A:

If you are fortunate enough to be able to collect a pension upon retirement, you may be worried that you will see a reduction in your Social Security benefits. However, depending on the source of your pension, this may not be the case.

The most important factor in determining if collecting your pension will result in a reduced benefit is whether or not you worked for a private or public employer. Many public-sector employers that provide pension plans, such as public schools and state or local governments, do not deduct Social Security taxes from employees' compensation. Foreign employers, of course, are also not required to pay into the American Social Security system.

To prevent overcompensation to individuals who have not paid into the system, the Social Security Administration, or SSA, has instituted the Windfall Elimination Provision, or (WEP), which stipulates the terms of benefit reduction. Any decrease in benefits is based on the number of years that Social Security taxes were not withheld rather than on the amount of your outside pension. However, if you paid into Social Security for 30 years or more, you will not be subject to the terms of WEP. For more, see Top Social Security Tips for Government Employees. Employees who are eligible to receive Social-Security-like retirement benefits from another country may also be subject to WEP provisions; How to Advise Non-U.S. Citizens on Social Security provides some details. A financial advisor who specializes in these complicated questions may be able to help you determine how to handle WEP in your situation.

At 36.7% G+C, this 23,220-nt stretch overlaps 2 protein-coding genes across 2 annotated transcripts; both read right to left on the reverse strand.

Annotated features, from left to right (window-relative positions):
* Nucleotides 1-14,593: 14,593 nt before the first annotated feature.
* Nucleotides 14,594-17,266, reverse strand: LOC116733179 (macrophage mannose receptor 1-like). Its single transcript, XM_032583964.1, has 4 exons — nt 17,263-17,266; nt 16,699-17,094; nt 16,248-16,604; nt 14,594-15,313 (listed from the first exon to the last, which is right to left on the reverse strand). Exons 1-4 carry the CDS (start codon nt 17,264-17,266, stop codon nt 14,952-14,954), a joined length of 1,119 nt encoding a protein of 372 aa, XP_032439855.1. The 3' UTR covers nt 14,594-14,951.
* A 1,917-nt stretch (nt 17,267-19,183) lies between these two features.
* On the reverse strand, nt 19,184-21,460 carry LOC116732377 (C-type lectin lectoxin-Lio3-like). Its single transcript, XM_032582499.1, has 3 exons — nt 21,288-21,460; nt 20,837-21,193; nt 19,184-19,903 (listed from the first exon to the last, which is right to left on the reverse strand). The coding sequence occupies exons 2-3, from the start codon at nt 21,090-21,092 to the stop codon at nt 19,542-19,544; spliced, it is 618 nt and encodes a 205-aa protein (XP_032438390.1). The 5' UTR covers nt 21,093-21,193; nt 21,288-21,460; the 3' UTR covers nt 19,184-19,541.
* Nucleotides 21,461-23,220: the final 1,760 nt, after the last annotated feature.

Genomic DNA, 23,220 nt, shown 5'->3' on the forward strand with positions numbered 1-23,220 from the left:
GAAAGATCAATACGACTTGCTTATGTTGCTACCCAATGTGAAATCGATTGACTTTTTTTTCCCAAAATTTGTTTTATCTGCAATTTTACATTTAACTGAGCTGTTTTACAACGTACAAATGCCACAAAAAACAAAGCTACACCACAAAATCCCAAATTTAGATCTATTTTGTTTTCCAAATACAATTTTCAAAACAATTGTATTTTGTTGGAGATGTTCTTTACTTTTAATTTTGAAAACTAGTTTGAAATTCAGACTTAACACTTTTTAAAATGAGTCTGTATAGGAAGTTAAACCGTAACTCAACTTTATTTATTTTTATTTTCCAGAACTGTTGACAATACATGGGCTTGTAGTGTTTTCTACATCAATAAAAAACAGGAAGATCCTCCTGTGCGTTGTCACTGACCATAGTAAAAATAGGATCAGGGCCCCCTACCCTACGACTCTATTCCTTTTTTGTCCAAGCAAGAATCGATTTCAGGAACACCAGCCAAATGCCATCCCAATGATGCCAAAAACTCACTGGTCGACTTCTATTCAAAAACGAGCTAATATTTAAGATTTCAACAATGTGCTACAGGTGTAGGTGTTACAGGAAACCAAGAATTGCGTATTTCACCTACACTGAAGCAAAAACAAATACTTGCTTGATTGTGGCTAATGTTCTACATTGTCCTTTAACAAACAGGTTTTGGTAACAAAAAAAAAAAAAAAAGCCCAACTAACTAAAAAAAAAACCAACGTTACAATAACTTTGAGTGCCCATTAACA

If your pension comes from a private-sector employer, your Social Security benefits will likely not be affected. As long as Social Security taxes were deducted from your compensation while you worked for your private employer – and you met whatever criteria qualified you for your employer's pension plan – you can collect your pension and your retirement benefits simultaneously without concern.

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